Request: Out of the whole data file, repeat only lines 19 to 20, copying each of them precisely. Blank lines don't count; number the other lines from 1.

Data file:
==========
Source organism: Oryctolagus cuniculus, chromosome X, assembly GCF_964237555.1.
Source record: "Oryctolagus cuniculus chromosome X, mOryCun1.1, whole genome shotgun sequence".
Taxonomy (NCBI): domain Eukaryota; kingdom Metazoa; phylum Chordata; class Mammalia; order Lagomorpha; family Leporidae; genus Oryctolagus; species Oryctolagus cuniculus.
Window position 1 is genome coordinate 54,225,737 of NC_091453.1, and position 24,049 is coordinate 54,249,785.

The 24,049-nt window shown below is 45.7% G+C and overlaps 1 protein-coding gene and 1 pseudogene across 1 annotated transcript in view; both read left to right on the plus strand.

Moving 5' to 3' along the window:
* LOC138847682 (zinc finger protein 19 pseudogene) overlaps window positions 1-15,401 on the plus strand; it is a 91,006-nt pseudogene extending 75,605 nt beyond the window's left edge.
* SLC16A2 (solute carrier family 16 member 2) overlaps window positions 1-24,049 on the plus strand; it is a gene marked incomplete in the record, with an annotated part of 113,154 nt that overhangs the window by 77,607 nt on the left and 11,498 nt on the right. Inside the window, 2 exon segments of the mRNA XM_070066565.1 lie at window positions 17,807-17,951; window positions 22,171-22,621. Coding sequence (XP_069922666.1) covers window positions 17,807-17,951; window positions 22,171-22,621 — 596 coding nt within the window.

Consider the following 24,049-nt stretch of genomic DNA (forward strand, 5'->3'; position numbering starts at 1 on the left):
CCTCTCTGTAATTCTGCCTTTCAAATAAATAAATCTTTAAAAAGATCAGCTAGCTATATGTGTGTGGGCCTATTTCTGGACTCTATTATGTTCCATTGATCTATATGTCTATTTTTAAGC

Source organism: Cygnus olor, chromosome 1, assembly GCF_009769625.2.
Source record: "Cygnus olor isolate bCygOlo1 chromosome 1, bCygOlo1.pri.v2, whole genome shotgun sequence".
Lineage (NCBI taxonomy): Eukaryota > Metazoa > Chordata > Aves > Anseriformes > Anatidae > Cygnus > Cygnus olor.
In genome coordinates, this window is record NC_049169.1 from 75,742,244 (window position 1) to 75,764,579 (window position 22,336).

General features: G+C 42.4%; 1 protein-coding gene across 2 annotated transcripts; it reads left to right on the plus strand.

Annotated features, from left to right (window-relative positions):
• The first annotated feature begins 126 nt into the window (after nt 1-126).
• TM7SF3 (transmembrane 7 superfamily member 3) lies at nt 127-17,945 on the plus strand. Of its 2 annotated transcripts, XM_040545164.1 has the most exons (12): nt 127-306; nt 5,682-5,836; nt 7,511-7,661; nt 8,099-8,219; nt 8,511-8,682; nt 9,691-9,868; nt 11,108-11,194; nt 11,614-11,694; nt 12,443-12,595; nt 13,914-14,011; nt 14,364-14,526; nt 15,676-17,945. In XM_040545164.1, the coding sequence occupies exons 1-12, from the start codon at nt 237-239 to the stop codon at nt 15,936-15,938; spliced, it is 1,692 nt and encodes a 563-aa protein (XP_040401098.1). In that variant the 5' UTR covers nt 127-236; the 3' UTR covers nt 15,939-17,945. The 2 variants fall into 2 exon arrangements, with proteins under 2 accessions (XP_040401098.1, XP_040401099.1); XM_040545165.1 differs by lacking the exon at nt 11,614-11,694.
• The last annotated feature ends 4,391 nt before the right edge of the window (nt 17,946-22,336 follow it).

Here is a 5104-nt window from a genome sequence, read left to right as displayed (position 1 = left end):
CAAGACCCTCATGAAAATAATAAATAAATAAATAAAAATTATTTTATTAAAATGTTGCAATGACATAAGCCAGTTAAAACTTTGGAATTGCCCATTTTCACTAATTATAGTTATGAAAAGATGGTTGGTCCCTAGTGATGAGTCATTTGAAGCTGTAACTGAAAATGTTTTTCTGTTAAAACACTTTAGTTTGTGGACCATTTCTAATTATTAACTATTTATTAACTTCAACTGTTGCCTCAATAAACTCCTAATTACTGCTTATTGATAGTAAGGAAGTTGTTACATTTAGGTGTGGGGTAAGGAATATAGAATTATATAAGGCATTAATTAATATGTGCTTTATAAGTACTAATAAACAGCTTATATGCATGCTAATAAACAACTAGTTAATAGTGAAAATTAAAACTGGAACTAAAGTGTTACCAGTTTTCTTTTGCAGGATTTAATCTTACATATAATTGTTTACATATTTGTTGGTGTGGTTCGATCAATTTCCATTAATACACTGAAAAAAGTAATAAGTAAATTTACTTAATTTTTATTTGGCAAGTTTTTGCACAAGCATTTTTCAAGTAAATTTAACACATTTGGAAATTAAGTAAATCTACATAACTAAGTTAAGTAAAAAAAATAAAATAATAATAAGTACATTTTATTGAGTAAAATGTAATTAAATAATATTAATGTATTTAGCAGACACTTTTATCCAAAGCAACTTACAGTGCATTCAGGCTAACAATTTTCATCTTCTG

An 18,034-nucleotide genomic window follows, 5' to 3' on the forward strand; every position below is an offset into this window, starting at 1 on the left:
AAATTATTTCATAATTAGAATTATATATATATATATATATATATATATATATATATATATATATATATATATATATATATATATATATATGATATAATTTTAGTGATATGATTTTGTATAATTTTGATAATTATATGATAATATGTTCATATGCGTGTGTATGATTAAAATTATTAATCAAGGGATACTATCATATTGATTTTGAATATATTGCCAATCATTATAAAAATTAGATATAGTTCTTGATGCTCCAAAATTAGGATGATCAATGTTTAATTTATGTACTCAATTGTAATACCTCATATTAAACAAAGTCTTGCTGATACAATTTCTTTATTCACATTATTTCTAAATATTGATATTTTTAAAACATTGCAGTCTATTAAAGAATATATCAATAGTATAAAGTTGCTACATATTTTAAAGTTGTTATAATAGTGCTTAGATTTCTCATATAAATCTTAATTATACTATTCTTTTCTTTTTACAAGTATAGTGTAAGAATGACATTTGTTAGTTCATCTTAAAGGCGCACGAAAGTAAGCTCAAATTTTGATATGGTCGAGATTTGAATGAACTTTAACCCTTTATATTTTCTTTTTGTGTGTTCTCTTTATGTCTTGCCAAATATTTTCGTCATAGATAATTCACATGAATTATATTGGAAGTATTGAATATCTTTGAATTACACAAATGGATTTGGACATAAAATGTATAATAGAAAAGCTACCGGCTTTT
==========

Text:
• The last annotated feature ends 4,391 nt before the right edge of the window (nt 17,946-22,336 follow it).

Here is a 5104-nt window from a genome sequence, read left to right as displayed (position 1 = left end):